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Rotary Dampers in POP Displays

Sometimes a point of purchase pusher tray needs to push products that are stacked 3 or 4 products high, such as baby food or pet food.  There may be 6 or 7 of these stacks being pushed in one row on a display shelf.  Other times, a single column of glass bottles, potato chip bags or candy bars needs to be delicately pushed forward.  A new technique used to accomplish integrates a pusher tray, a variable force spring, and a rotary damper.

For many years, the pusher tray has used the variable force spring.  Vulcan pioneered this type of spring and designed many versions of springs in use all over the globe.  Assuming the reader is familiar with the basic pusher tray with a variable force spring, we can discuss the newest part of this system, the rotary damper.  Vulcan has experience designing springs to work with dampers.  This combination can be found in automotive, consumer and industrial applications.  The rotary damper is now finding its way into point of purchase trays, providing smooth acceleration for the product moving forward.

A rotary damper enables a mechanism to operate with a smooth, controlled motion.  The damper is filled with a viscous fluid, such as silicone.  This fluid passes through rotating vanes, providing the damping resistance.  The resistance force of a rotary damper is determined by the viscosity of the fluid and the design of the rotating vanes within the device.  This is all accomplished in one small device that can be incorporated into a mechanism.  These devices are typically found in automotive cup holders, DVD players and copy machines.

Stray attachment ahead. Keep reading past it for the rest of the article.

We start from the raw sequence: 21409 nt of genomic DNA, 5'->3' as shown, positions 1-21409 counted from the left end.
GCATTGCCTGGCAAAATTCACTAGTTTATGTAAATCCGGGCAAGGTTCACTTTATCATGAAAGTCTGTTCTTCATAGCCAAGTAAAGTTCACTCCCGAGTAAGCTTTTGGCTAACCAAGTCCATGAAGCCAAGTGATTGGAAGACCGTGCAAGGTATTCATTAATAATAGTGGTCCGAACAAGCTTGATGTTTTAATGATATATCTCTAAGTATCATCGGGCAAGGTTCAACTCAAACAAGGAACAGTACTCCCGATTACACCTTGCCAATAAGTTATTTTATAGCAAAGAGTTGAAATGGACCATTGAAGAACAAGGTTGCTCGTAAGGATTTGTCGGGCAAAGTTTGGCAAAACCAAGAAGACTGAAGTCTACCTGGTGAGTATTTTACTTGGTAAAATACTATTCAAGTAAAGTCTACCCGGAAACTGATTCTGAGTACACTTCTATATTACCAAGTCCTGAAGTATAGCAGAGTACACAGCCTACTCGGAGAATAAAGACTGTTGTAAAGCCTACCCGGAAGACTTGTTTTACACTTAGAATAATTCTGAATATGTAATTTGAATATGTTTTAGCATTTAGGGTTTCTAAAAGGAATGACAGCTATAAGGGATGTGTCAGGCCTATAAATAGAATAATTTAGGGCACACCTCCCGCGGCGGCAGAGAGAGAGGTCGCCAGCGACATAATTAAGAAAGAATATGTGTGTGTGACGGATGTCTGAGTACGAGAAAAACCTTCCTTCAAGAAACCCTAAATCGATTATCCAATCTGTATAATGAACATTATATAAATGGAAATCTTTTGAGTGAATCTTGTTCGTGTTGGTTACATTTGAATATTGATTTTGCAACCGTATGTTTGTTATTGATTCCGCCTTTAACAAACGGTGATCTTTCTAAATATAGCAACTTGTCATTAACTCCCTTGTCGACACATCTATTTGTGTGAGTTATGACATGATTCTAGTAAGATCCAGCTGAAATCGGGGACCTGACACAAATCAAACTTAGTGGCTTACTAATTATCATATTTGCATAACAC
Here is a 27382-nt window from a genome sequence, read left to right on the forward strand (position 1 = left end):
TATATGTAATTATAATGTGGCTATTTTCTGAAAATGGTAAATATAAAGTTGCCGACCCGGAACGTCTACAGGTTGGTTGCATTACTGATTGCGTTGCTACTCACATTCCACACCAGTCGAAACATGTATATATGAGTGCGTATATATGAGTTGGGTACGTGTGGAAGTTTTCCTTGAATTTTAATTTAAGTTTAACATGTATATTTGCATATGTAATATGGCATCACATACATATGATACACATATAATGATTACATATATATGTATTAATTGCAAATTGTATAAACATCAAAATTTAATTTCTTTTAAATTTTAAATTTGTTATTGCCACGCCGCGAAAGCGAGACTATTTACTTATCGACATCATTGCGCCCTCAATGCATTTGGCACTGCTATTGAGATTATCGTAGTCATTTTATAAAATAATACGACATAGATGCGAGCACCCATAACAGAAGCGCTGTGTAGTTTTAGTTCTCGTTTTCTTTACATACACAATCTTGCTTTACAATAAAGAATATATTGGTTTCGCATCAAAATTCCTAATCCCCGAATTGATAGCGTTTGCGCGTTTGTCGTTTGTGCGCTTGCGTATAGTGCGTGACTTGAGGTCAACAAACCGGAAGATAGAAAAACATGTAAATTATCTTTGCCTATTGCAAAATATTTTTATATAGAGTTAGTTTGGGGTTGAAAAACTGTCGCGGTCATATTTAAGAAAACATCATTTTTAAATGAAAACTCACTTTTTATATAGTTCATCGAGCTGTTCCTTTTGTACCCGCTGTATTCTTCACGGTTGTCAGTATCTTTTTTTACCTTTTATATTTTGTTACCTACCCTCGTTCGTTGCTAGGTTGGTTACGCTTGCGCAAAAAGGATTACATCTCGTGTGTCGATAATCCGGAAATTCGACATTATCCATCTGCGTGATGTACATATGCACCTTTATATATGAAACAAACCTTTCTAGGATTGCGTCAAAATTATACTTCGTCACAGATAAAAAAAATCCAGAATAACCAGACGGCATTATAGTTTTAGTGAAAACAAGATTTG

Designing a display with both a variable force spring and a rotary damper can be a difficult balance of resistance and force.  Dampers can provide resistance in a clockwise rotation, counter clockwise rotation or both.

Special care must be taken to design a spring with the correct amount of force.  The damper in these displays will slow the speed of the pusher moving forward.  The damper will not reduce the force, it will slow the application of the full force.  As an example, an oversized spring with dampening will slowly advance a bag of potato chips to the front of the display.  However, the force of the spring is still present and the pusher will slowly continue to advance.  The chips can be slowly crushed as the bags are forced together until the resistance of the crushed bags matches the force of the spring.  By then it could be too late for the poor chips!

Designers should be aware that dampers change resistance force based on their environment.  In cold temperature applications, the damper will move slower than in room temperature and hot environments.  Therefore, care must be taken to best replicate the final location of the display throughout the design process.  For instance, if the display is being used in a cooler, the damper should be kept cold just up until the test is made.  If possible, test the entire display in a cooler.  This would result in the best design of the variable force spring and damper system.

When considering a damper for your point of purchase pusher, it is best to contact Vulcan early in your design process. A Vulcan Spring engineer can assist in testing and evaluating the entire working system to recommend a spring.

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